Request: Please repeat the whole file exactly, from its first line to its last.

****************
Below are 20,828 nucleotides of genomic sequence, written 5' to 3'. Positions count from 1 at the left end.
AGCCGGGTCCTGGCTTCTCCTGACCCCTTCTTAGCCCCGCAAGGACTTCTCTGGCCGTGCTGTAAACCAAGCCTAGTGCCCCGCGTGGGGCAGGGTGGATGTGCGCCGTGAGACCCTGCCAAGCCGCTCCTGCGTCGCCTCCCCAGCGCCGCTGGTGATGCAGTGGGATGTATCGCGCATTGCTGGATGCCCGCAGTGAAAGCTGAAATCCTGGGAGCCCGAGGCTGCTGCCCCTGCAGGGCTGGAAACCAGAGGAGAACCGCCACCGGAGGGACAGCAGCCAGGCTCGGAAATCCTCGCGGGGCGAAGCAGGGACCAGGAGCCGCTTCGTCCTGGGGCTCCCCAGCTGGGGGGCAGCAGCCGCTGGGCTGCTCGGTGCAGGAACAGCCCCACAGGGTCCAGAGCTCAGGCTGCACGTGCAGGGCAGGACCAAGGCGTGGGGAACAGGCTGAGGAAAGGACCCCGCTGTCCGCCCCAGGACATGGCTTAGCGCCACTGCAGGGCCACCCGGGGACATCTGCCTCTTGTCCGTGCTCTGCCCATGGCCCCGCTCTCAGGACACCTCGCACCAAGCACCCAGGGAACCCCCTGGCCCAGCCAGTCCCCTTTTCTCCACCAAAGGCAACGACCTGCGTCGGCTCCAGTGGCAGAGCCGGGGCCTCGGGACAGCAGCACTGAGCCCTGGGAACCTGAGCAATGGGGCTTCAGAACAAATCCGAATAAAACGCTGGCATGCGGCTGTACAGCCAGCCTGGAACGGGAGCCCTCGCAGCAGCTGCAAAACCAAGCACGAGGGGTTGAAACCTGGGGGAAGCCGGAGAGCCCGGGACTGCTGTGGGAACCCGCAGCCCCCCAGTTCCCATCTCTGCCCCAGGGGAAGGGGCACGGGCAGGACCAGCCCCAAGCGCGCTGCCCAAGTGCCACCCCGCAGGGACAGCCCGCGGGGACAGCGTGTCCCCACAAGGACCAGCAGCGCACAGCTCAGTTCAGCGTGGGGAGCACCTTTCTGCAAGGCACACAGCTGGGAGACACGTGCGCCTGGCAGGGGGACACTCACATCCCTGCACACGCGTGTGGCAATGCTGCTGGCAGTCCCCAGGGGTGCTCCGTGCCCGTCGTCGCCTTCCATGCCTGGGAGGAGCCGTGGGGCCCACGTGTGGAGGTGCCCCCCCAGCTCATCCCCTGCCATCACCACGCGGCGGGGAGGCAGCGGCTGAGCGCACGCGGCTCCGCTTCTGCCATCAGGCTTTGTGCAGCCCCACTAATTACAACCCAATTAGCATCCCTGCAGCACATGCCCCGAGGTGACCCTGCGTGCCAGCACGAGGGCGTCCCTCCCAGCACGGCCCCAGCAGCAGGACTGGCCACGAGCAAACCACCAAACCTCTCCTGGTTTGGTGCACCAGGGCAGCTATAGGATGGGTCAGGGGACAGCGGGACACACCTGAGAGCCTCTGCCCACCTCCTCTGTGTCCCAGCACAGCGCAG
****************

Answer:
Below are 20,828 nucleotides of genomic sequence, written 5' to 3'. Positions count from 1 at the left end.
AGCCGGGTCCTGGCTTCTCCTGACCCCTTCTTAGCCCCGCAAGGACTTCTCTGGCCGTGCTGTAAACCAAGCCTAGTGCCCCGCGTGGGGCAGGGTGGATGTGCGCCGTGAGACCCTGCCAAGCCGCTCCTGCGTCGCCTCCCCAGCGCCGCTGGTGATGCAGTGGGATGTATCGCGCATTGCTGGATGCCCGCAGTGAAAGCTGAAATCCTGGGAGCCCGAGGCTGCTGCCCCTGCAGGGCTGGAAACCAGAGGAGAACCGCCACCGGAGGGACAGCAGCCAGGCTCGGAAATCCTCGCGGGGCGAAGCAGGGACCAGGAGCCGCTTCGTCCTGGGGCTCCCCAGCTGGGGGGCAGCAGCCGCTGGGCTGCTCGGTGCAGGAACAGCCCCACAGGGTCCAGAGCTCAGGCTGCACGTGCAGGGCAGGACCAAGGCGTGGGGAACAGGCTGAGGAAAGGACCCCGCTGTCCGCCCCAGGACATGGCTTAGCGCCACTGCAGGGCCACCCGGGGACATCTGCCTCTTGTCCGTGCTCTGCCCATGGCCCCGCTCTCAGGACACCTCGCACCAAGCACCCAGGGAACCCCCTGGCCCAGCCAGTCCCCTTTTCTCCACCAAAGGCAACGACCTGCGTCGGCTCCAGTGGCAGAGCCGGGGCCTCGGGACAGCAGCACTGAGCCCTGGGAACCTGAGCAATGGGGCTTCAGAACAAATCCGAATAAAACGCTGGCATGCGGCTGTACAGCCAGCCTGGAACGGGAGCCCTCGCAGCAGCTGCAAAACCAAGCACGAGGGGTTGAAACCTGGGGGAAGCCGGAGAGCCCGGGACTGCTGTGGGAACCCGCAGCCCCCCAGTTCCCATCTCTGCCCCAGGGGAAGGGGCACGGGCAGGACCAGCCCCAAGCGCGCTGCCCAAGTGCCACCCCGCAGGGACAGCCCGCGGGGACAGCGTGTCCCCACAAGGACCAGCAGCGCACAGCTCAGTTCAGCGTGGGGAGCACCTTTCTGCAAGGCACACAGCTGGGAGACACGTGCGCCTGGCAGGGGGACACTCACATCCCTGCACACGCGTGTGGCAATGCTGCTGGCAGTCCCCAGGGGTGCTCCGTGCCCGTCGTCGCCTTCCATGCCTGGGAGGAGCCGTGGGGCCCACGTGTGGAGGTGCCCCCCCAGCTCATCCCCTGCCATCACCACGCGGCGGGGAGGCAGCGGCTGAGCGCACGCGGCTCCGCTTCTGCCATCAGGCTTTGTGCAGCCCCACTAATTACAACCCAATTAGCATCCCTGCAGCACATGCCCCGAGGTGACCCTGCGTGCCAGCACGAGGGCGTCCCTCCCAGCACGGCCCCAGCAGCAGGACTGGCCACGAGCAAACCACCAAACCTCTCCTGGTTTGGTGCACCAGGGCAGCTATAGGATGGGTCAGGGGACAGCGGGACACACCTGAGAGCCTCTGCCCACCTCCTCTGTGTCCCAGCACAGCGCAG